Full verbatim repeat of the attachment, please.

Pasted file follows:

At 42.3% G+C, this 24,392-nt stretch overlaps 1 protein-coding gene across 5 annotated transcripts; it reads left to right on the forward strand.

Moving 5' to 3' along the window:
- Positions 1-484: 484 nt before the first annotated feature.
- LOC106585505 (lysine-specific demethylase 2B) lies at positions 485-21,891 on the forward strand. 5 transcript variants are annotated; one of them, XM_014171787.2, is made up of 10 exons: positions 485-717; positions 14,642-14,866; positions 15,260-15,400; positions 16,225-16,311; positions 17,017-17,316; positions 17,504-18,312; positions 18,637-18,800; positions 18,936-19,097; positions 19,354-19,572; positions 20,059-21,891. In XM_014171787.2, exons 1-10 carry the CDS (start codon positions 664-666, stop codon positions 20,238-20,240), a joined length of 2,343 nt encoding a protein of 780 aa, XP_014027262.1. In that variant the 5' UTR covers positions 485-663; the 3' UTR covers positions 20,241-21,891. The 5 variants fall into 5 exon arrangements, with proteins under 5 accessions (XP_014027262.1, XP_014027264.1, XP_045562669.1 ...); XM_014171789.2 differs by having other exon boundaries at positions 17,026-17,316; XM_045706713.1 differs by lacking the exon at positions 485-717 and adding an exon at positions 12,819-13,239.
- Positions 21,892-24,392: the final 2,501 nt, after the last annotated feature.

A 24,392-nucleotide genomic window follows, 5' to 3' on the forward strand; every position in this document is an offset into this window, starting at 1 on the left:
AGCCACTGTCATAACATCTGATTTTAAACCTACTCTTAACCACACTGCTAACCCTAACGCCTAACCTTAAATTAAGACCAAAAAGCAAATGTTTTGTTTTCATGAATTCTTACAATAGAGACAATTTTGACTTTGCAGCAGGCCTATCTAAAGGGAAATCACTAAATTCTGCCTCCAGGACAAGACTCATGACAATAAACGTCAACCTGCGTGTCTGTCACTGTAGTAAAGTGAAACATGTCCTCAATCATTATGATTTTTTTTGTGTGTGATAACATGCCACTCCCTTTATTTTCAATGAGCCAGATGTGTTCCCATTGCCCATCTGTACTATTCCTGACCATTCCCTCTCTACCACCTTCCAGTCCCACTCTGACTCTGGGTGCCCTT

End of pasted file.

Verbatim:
At 42.3% G+C, this 24,392-nt stretch overlaps 1 protein-coding gene across 5 annotated transcripts; it reads left to right on the forward strand.

Moving 5' to 3' along the window:
- Positions 1-484: 484 nt before the first annotated feature.
- LOC106585505 (lysine-specific demethylase 2B) lies at positions 485-21,891 on the forward strand. 5 transcript variants are annotated; one of them, XM_014171787.2, is made up of 10 exons: positions 485-717; positions 14,642-14,866; positions 15,260-15,400; positions 16,225-16,311; positions 17,017-17,316; positions 17,504-18,312; positions 18,637-18,800; positions 18,936-19,097; positions 19,354-19,572; positions 20,059-21,891. In XM_014171787.2, exons 1-10 carry the CDS (start codon positions 664-666, stop codon positions 20,238-20,240), a joined length of 2,343 nt encoding a protein of 780 aa, XP_014027262.1. In that variant the 5' UTR covers positions 485-663; the 3' UTR covers positions 20,241-21,891. The 5 variants fall into 5 exon arrangements, with proteins under 5 accessions (XP_014027262.1, XP_014027264.1, XP_045562669.1 ...); XM_014171789.2 differs by having other exon boundaries at positions 17,026-17,316; XM_045706713.1 differs by lacking the exon at positions 485-717 and adding an exon at positions 12,819-13,239.
- Positions 21,892-24,392: the final 2,501 nt, after the last annotated feature.

A 24,392-nucleotide genomic window follows, 5' to 3' on the forward strand; every position in this document is an offset into this window, starting at 1 on the left:
AGCCACTGTCATAACATCTGATTTTAAACCTACTCTTAACCACACTGCTAACCCTAACGCCTAACCTTAAATTAAGACCAAAAAGCAAATGTTTTGTTTTCATGAATTCTTACAATAGAGACAATTTTGACTTTGCAGCAGGCCTATCTAAAGGGAAATCACTAAATTCTGCCTCCAGGACAAGACTCATGACAATAAACGTCAACCTGCGTGTCTGTCACTGTAGTAAAGTGAAACATGTCCTCAATCATTATGATTTTTTTTGTGTGTGATAACATGCCACTCCCTTTATTTTCAATGAGCCAGATGTGTTCCCATTGCCCATCTGTACTATTCCTGACCATTCCCTCTCTACCACCTTCCAGTCCCACTCTGACTCTGGGTGCCCTT